What every e-Learning system needs – an intelligent algorithm


There are many components that go into making great e-Learning. Ultimately the measure of greatness of an e-Learning program, or any learning program, should be a direct reflection of the level of improvement in educational outcomes as a result of the program.

As we all know every child has different needs, progresses at a different speed and has different support networks they rely on. Therefore a key factor to look for in an e-Learning system, if you want to get real results, is whether it can be personalised to each child and their learning needs. This is commonly achieved by built in algorithms within the software.

A good e-Learning program will give every child the optimal curriculum regardless of his or her actual age. Presenting the child with just the right question at precisely the right time is the hallmark of a great e-Learning program.  It should pre-test the child and then continue to reassess after each game/level. This provides a unique pathway for each child, which fully accounts for individual strengths and weaknesses. Ideally a blend of new content; not yet mastered content; and revision content should be used in the programme.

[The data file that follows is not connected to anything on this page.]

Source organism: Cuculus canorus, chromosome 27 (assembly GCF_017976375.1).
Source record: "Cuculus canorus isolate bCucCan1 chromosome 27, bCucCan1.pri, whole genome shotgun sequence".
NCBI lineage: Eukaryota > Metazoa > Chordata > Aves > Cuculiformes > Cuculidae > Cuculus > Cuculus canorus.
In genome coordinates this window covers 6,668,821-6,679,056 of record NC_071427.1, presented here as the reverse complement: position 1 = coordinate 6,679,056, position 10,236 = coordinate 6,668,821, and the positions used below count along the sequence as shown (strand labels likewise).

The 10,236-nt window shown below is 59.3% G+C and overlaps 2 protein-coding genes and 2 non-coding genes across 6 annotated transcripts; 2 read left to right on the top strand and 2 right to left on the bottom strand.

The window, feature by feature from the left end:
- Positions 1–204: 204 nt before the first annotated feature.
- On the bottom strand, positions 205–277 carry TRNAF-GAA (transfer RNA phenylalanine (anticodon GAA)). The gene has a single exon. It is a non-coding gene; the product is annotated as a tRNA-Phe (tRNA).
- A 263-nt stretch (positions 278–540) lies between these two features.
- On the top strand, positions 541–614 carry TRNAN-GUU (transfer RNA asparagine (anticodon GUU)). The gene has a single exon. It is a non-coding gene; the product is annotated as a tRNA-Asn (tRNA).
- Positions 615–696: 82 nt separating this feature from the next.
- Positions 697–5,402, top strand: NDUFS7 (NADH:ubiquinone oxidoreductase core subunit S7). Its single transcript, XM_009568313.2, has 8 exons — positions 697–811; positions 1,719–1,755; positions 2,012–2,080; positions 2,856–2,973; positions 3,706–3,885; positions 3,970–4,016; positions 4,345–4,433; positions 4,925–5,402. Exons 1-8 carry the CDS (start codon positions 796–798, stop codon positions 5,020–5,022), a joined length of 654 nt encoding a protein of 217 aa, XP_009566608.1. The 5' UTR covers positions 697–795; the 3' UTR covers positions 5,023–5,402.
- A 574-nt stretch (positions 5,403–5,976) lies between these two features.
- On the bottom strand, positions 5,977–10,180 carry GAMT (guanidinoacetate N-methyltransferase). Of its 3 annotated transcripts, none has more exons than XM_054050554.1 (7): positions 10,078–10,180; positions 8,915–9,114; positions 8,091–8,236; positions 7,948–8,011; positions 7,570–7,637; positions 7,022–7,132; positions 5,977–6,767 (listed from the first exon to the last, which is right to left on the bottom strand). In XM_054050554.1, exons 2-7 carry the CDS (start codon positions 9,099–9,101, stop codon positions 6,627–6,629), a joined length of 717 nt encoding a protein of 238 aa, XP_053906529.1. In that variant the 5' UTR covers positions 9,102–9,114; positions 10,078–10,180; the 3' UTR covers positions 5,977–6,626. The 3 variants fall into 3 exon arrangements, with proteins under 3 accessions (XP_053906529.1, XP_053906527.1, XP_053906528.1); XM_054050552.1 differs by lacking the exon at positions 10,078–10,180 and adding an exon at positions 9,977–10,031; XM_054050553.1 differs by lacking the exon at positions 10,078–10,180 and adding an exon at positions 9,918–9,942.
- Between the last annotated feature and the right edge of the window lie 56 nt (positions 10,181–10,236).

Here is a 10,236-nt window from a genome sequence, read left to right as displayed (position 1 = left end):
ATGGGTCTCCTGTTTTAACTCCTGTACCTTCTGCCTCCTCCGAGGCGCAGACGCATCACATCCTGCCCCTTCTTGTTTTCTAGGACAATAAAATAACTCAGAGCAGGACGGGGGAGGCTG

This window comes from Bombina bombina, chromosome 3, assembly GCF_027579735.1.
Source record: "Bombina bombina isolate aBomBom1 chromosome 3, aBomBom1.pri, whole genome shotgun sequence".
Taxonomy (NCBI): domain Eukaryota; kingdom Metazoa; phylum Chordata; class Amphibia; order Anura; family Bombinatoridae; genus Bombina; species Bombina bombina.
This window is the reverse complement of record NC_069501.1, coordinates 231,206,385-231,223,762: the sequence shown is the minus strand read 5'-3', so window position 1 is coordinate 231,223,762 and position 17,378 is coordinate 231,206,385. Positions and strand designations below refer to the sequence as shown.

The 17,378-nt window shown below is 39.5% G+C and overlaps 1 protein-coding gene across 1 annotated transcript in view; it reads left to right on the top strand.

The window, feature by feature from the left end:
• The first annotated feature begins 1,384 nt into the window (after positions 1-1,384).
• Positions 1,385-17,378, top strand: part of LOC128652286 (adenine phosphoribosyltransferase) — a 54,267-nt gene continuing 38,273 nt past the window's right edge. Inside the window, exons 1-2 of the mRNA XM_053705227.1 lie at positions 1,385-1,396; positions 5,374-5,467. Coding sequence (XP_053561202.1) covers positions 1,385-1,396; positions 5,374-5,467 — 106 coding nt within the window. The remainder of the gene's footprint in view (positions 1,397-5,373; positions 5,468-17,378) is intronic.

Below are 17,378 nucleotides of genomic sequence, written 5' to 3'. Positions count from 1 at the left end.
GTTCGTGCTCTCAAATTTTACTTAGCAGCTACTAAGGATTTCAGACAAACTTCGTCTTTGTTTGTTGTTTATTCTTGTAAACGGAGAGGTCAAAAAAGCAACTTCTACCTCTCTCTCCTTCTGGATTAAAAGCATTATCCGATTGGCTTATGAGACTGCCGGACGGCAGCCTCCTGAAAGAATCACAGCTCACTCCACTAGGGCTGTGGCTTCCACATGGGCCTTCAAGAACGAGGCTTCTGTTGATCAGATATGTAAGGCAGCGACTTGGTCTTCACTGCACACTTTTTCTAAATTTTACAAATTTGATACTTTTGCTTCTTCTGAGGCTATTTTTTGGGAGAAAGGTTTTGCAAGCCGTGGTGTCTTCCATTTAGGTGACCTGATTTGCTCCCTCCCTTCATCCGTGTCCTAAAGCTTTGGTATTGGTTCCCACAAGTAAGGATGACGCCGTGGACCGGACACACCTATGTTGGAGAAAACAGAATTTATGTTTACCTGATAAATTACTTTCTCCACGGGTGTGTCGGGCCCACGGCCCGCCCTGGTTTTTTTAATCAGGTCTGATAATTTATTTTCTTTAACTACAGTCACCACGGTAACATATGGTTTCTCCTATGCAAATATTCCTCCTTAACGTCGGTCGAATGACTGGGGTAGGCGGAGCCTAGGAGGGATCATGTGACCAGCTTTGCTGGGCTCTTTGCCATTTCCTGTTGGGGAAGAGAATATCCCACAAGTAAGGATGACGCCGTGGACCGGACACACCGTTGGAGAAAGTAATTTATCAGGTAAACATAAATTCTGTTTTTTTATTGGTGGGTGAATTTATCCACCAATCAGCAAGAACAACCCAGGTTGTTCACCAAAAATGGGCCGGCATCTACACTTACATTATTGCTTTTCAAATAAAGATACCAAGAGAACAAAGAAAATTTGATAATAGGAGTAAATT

However e-Learning programs work best when there is full involvement and support from teachers, parents and peers. We all know there are certain moments when a child is most receptive to feedback, praise and support. Finding a system that will intervene at precisely those moments is key! Immediate feedback and support from parents and teachers aids self-learning, the most powerful form of learning there is.

Creating an even larger fan base for children which might include grandparents, siblings or cousins who can also be involved in the e-Learning system and actively take part cannot only encourage children but build stronger relationships. And let’s not forget how competitiveness amongst peers can also motivate children to learn.

Data is also vital here to allow monitoring by teachers and parents of specific strengths and weaknesses of individual children. This can become invaluable at progress meetings/ parents evenings where both the teacher and parents can easily recognise great achievements by the child but equally can be alerted to areas where support and guidance is needed.

I believe learning apps that do not share a child’s results with the teacher and parents are limiting their educational benefit by at least 50%. Sadly, of the more than 10,000 learning apps available for the iPad there are only a handful that share their data with teachers and parents.

Shane Hill, Founder of Skoolbo and Mathletics

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